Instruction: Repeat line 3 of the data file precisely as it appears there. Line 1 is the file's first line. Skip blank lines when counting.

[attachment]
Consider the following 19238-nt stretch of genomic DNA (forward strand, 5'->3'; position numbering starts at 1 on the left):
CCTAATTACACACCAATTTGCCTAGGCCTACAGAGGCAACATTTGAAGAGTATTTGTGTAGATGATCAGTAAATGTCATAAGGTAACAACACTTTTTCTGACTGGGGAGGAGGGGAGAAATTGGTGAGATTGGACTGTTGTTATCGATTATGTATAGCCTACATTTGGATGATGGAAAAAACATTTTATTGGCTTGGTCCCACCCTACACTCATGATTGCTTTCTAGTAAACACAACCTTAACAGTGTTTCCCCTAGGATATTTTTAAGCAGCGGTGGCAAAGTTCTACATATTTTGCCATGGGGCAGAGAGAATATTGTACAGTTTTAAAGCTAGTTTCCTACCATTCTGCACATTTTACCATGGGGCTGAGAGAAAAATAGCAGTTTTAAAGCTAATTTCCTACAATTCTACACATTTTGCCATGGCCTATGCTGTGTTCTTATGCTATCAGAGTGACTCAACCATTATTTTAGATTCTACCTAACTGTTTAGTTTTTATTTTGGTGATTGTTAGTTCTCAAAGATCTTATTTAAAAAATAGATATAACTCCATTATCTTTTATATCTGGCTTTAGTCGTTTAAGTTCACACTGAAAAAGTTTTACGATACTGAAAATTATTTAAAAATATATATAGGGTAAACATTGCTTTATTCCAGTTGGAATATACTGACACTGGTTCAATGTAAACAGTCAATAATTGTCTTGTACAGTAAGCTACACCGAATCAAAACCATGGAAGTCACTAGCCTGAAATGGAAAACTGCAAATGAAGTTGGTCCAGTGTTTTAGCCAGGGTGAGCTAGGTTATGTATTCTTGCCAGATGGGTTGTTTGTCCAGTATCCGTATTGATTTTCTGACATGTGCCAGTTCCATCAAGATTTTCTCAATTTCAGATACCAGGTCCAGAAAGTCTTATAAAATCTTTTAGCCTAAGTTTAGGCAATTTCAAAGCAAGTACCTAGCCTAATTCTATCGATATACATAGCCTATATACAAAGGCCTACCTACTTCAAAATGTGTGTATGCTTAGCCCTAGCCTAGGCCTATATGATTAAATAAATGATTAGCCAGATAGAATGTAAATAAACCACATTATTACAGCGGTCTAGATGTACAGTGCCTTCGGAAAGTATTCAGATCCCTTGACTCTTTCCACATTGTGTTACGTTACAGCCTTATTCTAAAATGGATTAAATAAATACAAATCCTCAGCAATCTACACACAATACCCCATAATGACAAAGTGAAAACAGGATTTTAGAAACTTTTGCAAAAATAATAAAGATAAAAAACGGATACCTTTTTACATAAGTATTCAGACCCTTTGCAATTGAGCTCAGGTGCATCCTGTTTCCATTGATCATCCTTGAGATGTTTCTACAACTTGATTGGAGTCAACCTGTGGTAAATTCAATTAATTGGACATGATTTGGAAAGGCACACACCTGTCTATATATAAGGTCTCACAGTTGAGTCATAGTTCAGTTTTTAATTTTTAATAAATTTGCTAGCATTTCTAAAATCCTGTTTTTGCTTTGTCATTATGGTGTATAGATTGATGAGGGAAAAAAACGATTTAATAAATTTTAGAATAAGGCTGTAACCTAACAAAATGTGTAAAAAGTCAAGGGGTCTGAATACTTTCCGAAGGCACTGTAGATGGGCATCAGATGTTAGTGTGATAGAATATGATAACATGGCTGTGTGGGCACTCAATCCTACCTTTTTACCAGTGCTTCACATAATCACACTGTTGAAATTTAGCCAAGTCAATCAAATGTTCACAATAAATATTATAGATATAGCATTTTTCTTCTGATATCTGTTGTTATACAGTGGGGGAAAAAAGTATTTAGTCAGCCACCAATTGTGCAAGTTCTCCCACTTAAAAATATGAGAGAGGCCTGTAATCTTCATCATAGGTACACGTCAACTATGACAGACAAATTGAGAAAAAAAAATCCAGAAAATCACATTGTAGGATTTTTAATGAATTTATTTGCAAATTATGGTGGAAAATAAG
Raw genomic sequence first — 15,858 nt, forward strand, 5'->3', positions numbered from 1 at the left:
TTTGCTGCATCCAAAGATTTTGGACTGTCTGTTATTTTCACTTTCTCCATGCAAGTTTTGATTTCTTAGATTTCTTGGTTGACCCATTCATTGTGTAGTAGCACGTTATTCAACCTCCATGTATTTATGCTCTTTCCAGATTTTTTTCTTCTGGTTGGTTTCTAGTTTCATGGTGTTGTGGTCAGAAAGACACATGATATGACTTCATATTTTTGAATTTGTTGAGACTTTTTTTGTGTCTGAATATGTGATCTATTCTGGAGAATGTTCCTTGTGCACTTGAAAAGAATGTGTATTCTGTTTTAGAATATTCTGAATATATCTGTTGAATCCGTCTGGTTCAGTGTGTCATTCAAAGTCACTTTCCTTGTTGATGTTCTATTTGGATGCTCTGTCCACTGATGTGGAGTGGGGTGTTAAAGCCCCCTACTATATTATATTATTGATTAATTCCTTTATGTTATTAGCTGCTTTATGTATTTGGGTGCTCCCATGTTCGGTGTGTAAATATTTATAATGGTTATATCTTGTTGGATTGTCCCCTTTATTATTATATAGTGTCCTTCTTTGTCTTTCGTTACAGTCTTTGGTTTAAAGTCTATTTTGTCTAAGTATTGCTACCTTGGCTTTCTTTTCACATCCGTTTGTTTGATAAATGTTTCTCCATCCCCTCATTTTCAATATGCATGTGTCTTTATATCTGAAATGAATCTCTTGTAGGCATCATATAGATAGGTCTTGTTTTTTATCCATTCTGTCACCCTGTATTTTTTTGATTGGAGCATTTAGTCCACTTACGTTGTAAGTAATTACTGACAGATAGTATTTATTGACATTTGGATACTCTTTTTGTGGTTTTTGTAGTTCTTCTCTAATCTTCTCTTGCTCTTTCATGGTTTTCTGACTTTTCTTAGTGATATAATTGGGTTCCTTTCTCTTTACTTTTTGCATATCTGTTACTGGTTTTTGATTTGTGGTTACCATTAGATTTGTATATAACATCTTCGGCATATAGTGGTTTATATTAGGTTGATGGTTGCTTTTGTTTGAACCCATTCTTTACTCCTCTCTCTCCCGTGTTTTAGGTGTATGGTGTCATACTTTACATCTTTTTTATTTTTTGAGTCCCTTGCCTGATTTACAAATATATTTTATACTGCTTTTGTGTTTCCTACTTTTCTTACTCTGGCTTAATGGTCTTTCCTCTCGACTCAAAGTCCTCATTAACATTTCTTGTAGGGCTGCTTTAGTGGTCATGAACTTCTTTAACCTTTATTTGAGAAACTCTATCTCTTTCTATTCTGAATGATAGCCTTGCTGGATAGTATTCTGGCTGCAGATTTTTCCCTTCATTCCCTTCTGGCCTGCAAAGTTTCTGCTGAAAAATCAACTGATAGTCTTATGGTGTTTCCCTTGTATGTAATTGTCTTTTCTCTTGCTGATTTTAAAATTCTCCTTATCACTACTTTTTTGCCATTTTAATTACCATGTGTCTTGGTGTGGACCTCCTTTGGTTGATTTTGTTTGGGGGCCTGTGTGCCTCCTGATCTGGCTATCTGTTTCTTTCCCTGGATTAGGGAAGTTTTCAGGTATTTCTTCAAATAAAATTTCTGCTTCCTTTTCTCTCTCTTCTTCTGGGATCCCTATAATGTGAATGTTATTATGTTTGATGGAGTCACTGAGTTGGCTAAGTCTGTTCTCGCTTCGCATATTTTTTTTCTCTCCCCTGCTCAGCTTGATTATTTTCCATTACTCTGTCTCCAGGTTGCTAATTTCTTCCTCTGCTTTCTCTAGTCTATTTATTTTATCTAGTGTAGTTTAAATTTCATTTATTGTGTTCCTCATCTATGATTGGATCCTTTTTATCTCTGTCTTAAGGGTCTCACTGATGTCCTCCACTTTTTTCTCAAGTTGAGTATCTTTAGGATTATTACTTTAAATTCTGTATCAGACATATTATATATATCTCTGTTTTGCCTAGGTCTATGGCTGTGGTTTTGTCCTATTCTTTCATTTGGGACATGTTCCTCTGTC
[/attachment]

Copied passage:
Raw genomic sequence first — 15,858 nt, forward strand, 5'->3', positions numbered from 1 at the left: